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Figure 1: Cell division timing of C. elegans embryos. (A) The cell division timings in an embryo cultured at 25°C. Cell identity is indicated on the horizontal axis. Cell division timing was determined by nuclear envelope breakdown (NEBD). The numbers in parentheses indicate the cell generation in each founder cell lineage. For example, AB(1) indicates the AB cell, and AB(2) indicates the AB daughter cells. (B) The average and standard deviation (SD) of cell division timings in the same generation in AB and MS lineages in an embryo were obtained; data obtained from six embryos were aligned on the horizontal axis in order (the leftmost of AB and in the leftmost of MS were obtained from an embryo). The CV of cell division timings in the same generation in AB and MS lineages in an embryo were averaged among the six embryos and were shown with SD [the average CV ± SD (%)] in the right side of data in the graphs after the third generation. The NEBD of the AB cells was set as time 0. AB, MS, C, P, E, and D are indicated with a green dot, blue square, light green triangle, magenta triangle, orange x-mark, and gray cross, respectively. The EMS cell was indicated by a light blue square.

Mentions: We observed the timing of cell division in wild-type C. elegans embryos cultured at 25°C. The intervals of cell divisions between the generations in the same lineage appeared to increase gradually in all the founder cell lineages in an embryo (Figure 1A). The average and standard deviation of coefficient of variation (CV) of cell division timings in AB and MS lineages among different embryos were around several percent (1 to 4 ± 0.5 to 2.1) (Figure 1B), indicating that the cell divisions occurred synchronously in a highly reproducible manner among embryos. Thus, the C. elegans embryo is a good model system to study a deterministic mechanism to regulate cell division timings in animal embryos.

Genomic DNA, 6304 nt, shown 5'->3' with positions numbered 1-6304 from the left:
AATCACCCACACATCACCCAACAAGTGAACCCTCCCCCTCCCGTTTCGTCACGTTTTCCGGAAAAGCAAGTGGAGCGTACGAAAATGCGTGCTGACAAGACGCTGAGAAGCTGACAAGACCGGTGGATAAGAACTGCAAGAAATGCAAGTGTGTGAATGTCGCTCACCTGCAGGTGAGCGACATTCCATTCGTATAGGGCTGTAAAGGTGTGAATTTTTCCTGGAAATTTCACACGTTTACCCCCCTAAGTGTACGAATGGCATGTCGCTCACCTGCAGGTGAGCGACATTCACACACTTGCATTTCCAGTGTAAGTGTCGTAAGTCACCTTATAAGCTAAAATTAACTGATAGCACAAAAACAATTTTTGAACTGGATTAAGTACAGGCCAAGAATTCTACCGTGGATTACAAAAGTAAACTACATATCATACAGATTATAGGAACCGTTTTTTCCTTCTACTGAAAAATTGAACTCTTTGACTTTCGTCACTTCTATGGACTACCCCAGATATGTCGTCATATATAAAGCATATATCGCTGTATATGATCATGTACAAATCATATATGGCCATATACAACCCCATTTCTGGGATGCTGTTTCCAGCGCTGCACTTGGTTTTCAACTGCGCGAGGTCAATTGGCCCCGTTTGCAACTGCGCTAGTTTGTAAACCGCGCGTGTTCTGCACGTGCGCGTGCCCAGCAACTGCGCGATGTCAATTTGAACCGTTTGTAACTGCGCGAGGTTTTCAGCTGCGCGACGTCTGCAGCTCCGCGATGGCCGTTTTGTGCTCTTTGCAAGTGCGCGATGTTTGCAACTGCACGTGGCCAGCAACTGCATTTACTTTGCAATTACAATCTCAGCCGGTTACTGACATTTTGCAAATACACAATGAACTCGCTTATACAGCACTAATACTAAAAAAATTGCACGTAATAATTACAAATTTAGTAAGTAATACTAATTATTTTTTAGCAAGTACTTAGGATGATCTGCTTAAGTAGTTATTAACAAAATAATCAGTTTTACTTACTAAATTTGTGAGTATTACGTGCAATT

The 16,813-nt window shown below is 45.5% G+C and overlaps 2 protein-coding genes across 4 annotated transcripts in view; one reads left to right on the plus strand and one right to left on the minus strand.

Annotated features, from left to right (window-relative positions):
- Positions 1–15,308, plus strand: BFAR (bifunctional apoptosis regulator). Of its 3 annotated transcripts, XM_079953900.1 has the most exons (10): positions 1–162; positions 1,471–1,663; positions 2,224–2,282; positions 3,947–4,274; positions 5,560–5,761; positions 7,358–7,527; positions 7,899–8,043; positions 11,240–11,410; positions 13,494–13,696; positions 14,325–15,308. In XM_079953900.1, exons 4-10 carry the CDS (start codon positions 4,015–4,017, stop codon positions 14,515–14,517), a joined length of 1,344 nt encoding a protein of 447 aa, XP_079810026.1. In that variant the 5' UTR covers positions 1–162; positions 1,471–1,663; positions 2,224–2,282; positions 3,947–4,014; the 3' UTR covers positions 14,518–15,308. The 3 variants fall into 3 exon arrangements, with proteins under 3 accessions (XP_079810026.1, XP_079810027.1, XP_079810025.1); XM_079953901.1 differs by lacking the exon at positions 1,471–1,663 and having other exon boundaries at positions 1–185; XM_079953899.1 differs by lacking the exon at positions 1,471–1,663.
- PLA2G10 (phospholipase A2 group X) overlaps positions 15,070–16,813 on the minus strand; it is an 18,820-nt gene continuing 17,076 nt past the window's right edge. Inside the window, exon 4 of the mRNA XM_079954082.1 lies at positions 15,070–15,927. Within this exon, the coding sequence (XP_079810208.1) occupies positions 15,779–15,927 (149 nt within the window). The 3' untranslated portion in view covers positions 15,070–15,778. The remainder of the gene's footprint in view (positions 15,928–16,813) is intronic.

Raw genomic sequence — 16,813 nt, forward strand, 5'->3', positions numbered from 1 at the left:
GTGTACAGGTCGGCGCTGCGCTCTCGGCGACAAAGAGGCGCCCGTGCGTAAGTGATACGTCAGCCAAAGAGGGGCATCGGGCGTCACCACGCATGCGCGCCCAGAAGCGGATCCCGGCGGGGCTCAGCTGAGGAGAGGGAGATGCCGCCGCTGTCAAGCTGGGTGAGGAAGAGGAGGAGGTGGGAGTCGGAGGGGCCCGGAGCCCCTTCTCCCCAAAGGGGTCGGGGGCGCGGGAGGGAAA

Power law relationship between cell cycle duration and cell volume in the early embryonic development of Caenorhabditis elegans.

Arata Y, Takagi H, Sako Y, Sawa H - Front Physiol (2015)

Cell division timing of C. elegans embryos. (A) The cell division timings in an embryo cultured at 25°C. Cell identity is indicated on the horizontal axis. Cell division timing was determined by nuclear envelope breakdown (NEBD). The numbers in parentheses indicate the cell generation in each founder cell lineage. For example, AB(1) indicates the AB cell, and AB(2) indicates the AB daughter cells. (B) The average and standard deviation (SD) of cell division timings in the same generation in AB and MS lineages in an embryo were obtained; data obtained from six embryos were aligned on the horizontal axis in order (the leftmost of AB and in the leftmost of MS were obtained from an embryo). The CV of cell division timings in the same generation in AB and MS lineages in an embryo were averaged among the six embryos and were shown with SD [the average CV ± SD (%)] in the right side of data in the graphs after the third generation. The NEBD of the AB cells was set as time 0. AB, MS, C, P, E, and D are indicated with a green dot, blue square, light green triangle, magenta triangle, orange x-mark, and gray cross, respectively. The EMS cell was indicated by a light blue square.
© Copyright Policy - open-access
Related In: Results  -  Collection

License
Show All Figures
getmorefigures.php?uid=PMC4309120&req=5